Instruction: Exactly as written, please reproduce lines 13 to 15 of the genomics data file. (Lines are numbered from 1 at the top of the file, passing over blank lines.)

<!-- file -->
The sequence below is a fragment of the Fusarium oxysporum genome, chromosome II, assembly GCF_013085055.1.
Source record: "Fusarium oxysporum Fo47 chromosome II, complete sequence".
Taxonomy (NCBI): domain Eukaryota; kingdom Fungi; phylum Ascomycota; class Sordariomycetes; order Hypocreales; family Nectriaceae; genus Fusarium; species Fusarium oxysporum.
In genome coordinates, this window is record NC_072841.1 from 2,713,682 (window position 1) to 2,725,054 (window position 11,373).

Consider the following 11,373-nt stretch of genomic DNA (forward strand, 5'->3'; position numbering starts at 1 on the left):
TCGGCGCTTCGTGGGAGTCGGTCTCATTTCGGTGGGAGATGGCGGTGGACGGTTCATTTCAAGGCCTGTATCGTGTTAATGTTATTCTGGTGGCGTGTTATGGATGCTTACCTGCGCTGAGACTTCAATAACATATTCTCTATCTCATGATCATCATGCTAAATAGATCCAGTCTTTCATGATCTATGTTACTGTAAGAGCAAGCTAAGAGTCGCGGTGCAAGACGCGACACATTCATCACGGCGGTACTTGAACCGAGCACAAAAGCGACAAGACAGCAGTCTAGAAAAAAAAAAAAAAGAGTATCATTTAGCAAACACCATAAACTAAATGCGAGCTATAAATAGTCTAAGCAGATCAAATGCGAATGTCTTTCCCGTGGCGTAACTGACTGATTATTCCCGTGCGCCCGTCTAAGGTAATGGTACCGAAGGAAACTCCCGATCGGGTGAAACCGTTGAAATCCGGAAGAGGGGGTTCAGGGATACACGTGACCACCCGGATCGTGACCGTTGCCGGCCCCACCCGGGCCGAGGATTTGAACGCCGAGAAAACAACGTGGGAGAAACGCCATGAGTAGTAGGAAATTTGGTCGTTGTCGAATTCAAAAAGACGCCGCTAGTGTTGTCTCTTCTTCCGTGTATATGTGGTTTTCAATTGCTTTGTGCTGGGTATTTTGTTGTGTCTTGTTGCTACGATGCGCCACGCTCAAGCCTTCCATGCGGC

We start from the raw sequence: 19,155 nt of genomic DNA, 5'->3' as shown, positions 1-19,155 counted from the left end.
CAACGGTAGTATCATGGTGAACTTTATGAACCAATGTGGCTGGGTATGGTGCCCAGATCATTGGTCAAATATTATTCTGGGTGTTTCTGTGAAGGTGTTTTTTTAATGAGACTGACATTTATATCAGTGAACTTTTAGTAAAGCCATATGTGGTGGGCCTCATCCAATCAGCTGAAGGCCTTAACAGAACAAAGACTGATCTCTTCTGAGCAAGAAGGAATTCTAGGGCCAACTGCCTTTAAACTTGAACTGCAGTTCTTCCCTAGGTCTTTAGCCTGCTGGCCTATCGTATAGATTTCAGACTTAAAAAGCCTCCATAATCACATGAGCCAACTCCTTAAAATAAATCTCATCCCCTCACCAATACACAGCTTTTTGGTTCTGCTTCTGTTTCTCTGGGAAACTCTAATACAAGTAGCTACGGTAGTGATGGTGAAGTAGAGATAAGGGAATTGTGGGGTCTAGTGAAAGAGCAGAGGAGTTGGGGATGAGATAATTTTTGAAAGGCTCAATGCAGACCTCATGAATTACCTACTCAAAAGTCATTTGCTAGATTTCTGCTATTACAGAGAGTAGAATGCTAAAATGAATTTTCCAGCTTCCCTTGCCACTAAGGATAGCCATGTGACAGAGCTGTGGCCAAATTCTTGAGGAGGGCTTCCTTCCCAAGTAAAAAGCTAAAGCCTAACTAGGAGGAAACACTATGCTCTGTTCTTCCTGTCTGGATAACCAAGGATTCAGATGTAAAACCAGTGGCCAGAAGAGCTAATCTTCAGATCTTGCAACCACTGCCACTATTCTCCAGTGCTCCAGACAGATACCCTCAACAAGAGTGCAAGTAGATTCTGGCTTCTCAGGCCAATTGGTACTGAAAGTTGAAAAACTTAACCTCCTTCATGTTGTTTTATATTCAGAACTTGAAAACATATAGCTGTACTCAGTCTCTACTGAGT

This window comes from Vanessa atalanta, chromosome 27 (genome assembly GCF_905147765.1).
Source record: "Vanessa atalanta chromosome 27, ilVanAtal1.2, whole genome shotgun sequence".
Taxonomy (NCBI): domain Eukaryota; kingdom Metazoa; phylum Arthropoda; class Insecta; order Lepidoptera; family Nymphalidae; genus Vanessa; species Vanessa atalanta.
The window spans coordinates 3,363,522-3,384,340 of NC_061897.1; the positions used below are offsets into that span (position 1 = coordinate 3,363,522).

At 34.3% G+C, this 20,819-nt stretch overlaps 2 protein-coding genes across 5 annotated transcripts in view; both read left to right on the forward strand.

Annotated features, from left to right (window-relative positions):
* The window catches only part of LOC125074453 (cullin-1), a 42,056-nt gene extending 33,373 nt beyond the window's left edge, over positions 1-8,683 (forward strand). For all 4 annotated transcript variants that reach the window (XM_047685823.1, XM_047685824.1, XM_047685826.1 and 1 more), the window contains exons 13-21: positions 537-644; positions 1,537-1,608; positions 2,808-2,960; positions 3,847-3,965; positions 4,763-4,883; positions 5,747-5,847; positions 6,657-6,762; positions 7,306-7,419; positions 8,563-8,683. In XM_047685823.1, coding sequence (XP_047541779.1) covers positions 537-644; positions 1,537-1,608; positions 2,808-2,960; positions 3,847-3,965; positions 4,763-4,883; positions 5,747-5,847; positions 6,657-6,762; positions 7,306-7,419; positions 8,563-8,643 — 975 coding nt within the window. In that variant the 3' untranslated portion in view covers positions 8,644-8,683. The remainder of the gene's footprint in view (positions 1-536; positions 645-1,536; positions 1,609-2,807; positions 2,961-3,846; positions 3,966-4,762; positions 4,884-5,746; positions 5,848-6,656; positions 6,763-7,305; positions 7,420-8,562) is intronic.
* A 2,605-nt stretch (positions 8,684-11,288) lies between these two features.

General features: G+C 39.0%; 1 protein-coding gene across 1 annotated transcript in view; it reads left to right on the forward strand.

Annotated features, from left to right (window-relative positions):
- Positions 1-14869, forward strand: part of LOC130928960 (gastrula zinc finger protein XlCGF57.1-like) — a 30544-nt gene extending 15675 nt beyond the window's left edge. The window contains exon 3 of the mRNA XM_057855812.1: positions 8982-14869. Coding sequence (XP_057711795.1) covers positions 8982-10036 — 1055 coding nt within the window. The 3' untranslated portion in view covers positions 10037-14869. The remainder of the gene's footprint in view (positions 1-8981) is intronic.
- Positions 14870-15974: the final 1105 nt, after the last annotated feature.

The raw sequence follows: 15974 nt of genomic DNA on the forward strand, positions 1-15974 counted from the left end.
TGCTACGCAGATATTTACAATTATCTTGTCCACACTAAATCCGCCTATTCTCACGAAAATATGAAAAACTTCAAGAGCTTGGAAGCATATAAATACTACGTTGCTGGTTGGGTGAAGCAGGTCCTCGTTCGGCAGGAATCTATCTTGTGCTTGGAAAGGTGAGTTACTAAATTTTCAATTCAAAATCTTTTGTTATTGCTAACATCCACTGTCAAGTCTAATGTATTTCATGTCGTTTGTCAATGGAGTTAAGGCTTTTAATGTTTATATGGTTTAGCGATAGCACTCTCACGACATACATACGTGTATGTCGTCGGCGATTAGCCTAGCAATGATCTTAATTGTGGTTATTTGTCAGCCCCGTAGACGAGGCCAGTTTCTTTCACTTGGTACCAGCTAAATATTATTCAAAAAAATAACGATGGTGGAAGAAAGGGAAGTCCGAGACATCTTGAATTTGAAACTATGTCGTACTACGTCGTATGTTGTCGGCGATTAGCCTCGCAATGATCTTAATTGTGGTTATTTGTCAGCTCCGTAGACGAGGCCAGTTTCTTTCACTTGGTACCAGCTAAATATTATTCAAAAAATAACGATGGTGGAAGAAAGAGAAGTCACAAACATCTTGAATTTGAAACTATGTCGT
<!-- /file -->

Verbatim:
At 34.3% G+C, this 20,819-nt stretch overlaps 2 protein-coding genes across 5 annotated transcripts in view; both read left to right on the forward strand.

Annotated features, from left to right (window-relative positions):
* The window catches only part of LOC125074453 (cullin-1), a 42,056-nt gene extending 33,373 nt beyond the window's left edge, over positions 1-8,683 (forward strand). For all 4 annotated transcript variants that reach the window (XM_047685823.1, XM_047685824.1, XM_047685826.1 and 1 more), the window contains exons 13-21: positions 537-644; positions 1,537-1,608; positions 2,808-2,960; positions 3,847-3,965; positions 4,763-4,883; positions 5,747-5,847; positions 6,657-6,762; positions 7,306-7,419; positions 8,563-8,683. In XM_047685823.1, coding sequence (XP_047541779.1) covers positions 537-644; positions 1,537-1,608; positions 2,808-2,960; positions 3,847-3,965; positions 4,763-4,883; positions 5,747-5,847; positions 6,657-6,762; positions 7,306-7,419; positions 8,563-8,643 — 975 coding nt within the window. In that variant the 3' untranslated portion in view covers positions 8,644-8,683. The remainder of the gene's footprint in view (positions 1-536; positions 645-1,536; positions 1,609-2,807; positions 2,961-3,846; positions 3,966-4,762; positions 4,884-5,746; positions 5,848-6,656; positions 6,763-7,305; positions 7,420-8,562) is intronic.